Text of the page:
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Comments about the soundtrack for Tarzan (Phil Collins/Mark Mancina)

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Filmtracks Sponsored Donated Review
• Posted by: Jon Turner   <Send E-Mail>
• Date: Tuesday, June 10, 2008, at 6:56 p.m.
• IP Address:

(The following donated review by Jon Turner was moved by Filmtracks to this comment section in June, 2008)

Tarzan: (Phil Collins/Mark Mancina) For the first time since The Jungle Book and The Lion King, we return to the jungle. Disney has taken this trip many times, and hasn't altogether failed. But never before has it made us actually feel as if we are in the jungle until Tarzan came swingin' along. I was a bit skeptical when I first bought the CD. The people Disney chose to record the music are unusual (and unfamiliar). In other words, I've never really heard of Phil Collins, who does the songs for Tarzan. I recognized Mark Mancina from his work on the Broadway version of The Lion King, but I never really saw him compose a score for any film that I've seen. For a moment, I was thinking, was I going to be ripped off? Is this going to be another Hercules (a fear that has concerned me, since I was so ticked off at that effort.)? As it turned out, those were entirely the wrong questions. Don't let your anticipation get the best of you, and you'll be quite surprised; Tarzan is not bad at all for what it is.

Now that I've given the album a listen, where should I begin in writing this review? Well, one way would be to start with Phil Collins' songs. These are no ordinary Disney animated feature songs. This is a point to be realized upon hearing the opening song (and the main theme, since it is reprised twice), "Two Worlds." It starts out quietly, with small little African drum impressions. Then, these rhythms turn into a rocking beat, and the music becomes dark and furious. We hear Phil Collins' high-pitched, but not too annoying singing voice, performing "Put your faith in what you most believe in/Two worlds, one family/Trust your heart/Let fate decide/To guide these lives we see." This definitely doesn't sound like a song to come from a Disney animated feature, but that is more of a compliment than an insult.

"You'll Be In My Heart" is a beautiful lullaby. It's also a nice brief break after the first rocking song. The biggest surprise is that we hear a brief vocal performance from Glenn Close! I never thought that Glenn Close could sing, but this was a treat (she has a pretty voice). The rest of the song is basically sung by Phil Collins. It's one of the album's best songs. "Son of Man" sounds like a jamming, rocking Beatles-style song. Rarely does a Disney animated feature have such songs, but this is an example of how different Tarzan is from most Disney soundtracks. You'll be moving to it from the first seconds of it. "Strangers Like Me" starts out along the same way, but it has a brief, slow, pretty interlude about three-quarters of the way through the song.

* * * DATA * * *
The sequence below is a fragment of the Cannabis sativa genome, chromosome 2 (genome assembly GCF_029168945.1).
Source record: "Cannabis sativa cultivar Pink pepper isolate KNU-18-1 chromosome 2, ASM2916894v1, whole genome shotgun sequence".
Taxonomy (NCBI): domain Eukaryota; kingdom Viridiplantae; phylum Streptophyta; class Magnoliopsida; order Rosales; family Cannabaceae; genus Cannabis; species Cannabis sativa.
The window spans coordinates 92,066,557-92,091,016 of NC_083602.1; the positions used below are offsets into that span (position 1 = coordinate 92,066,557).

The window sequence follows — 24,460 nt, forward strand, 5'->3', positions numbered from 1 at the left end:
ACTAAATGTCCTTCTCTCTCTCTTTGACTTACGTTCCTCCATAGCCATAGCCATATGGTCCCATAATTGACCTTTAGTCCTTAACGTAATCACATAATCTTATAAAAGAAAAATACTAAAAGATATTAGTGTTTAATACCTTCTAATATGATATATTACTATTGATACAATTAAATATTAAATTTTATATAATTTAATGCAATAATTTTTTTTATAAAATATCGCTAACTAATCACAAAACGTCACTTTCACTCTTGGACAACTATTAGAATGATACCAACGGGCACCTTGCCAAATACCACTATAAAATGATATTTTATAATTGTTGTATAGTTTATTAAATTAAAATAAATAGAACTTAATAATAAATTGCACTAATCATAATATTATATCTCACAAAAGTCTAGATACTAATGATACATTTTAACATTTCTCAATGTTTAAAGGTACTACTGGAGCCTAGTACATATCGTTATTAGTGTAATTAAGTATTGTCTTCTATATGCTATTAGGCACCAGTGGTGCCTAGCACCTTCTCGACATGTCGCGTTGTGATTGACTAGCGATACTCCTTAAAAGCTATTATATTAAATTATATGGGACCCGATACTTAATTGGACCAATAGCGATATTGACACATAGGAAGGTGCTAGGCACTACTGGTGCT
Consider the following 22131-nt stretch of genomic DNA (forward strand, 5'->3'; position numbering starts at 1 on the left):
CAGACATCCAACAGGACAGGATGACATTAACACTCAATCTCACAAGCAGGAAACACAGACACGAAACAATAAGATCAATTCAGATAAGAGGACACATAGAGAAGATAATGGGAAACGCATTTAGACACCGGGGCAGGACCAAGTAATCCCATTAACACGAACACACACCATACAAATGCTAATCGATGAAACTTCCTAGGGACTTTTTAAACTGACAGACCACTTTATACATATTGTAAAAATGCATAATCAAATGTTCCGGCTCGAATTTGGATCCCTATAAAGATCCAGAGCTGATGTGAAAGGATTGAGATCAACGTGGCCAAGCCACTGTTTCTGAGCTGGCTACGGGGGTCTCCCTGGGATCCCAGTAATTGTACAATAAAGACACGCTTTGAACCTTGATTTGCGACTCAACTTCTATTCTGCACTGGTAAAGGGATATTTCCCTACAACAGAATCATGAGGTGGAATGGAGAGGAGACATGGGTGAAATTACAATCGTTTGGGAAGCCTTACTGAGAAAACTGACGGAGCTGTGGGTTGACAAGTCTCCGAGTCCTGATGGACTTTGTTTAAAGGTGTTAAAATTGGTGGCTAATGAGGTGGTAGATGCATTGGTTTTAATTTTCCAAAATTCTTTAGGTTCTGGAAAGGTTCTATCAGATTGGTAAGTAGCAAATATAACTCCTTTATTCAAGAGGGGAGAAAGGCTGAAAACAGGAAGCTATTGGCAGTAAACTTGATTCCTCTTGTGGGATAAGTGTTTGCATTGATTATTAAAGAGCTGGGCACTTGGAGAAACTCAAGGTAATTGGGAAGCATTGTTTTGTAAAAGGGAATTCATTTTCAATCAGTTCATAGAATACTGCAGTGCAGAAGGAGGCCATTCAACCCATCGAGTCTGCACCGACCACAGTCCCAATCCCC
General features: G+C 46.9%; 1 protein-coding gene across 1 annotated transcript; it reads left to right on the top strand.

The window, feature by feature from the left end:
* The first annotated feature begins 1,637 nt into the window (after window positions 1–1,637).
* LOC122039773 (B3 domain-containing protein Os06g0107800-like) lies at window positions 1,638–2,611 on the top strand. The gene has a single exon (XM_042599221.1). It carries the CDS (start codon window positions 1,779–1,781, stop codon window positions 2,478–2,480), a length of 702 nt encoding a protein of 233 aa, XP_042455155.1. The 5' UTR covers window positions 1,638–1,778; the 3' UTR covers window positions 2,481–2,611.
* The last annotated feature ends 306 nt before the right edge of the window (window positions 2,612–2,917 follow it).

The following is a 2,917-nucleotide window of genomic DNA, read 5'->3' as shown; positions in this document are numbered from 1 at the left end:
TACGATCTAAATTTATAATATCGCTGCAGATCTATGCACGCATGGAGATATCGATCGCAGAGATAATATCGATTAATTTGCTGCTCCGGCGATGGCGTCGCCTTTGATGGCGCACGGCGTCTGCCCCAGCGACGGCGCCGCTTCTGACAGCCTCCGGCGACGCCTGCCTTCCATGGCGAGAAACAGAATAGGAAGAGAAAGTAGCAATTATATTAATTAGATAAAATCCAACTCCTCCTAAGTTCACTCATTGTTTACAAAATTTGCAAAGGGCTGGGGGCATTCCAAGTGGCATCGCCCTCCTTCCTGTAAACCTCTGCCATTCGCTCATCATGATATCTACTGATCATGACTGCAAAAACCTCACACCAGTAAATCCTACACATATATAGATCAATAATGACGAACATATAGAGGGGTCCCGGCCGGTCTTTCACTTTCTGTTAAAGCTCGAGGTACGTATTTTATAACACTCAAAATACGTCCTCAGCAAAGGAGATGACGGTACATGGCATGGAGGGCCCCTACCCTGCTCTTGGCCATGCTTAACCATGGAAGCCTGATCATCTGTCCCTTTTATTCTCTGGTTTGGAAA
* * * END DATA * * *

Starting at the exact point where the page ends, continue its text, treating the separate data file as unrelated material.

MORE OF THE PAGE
If there was any song on Tarzan I'd call interesting, it would be "Trashin' The Camp". Here, we get human style sound effects, such as a typewriter, glass breaking, pots, pans, kettles, etc. for percussion. But that's not the point of the song. What's different about it is that the singers (including Rosie O'Donnell) don't actually sing, but scat "Shoo-be-doo da-be-da da-be-doo-ba-dee-dah" over and over again. This is a very cool song, all right. Phil Collins must have had fun writing it. The 'N Sync version is also neat, and a treat for 'N Sync fans. I'm honestly not a 'N Sync fan, but this rendition is surprisingly neat. Too bad it ends so soon, though. Phil Collins does renditions of "You'll Be In My Heart" and "Two Worlds". The "Two Worlds" arrangement sounds identical to the original, with less "ethnic" percussion and more rock 'n roll instruments. The "You'll Be In My Heart" rendition didn't impress me at first; it's more rocking than beautiful, but it really grew on me as it went on.

But what about the musical score by Mark Mancina? Well, I was sort of doubtful about this choice because I was hoping Disney would hire Jerry Goldsmith to do the score again (like he did for Mulan). However, when I listened to the score, I was quite surprised; it is not bad at all. It almost sounds a lot like The Lion King, mainly due to the fact that it uses African percussion and sounds "darker" and more mature than most Disney underscores. Instead of being a rehash or ripoff of The Lion King, it is completely original and evocative. It ranges from extremely beautiful (check out "One Family") to furious and rocking ("The Gorillas"). The one thing that makes this score similar to most Disney scores is that it takes Phil Collins' songs and incorporates them into the music. This has been done countless times, but Mark Mancina manages to pull off this effect instead of churning out a happy, sugar coated, typical child's score. And the use of a chorus here and there is pretty nice, too.

I would highly recommend this album, except it is not long enough and there isn't enough of the score (hopefully there'll be an expanded release someday, like they did with the promo for Mulan, but who knows if that will happen?). Also, although this is an interesting, different soundtrack, I won't hold it high the way I do with The Hunchback of Notre Dame and Mulan (Sorry, folks). Still, Tarzan is not bad at all for what it is. I give a nod to Disney for following up the musical masterpiece that was Mulan with this rocking, dazzling musical jungle adventure.

    Score: ****
    Songs: ****
    Commercial Album: ***
    Overall Rating: ***

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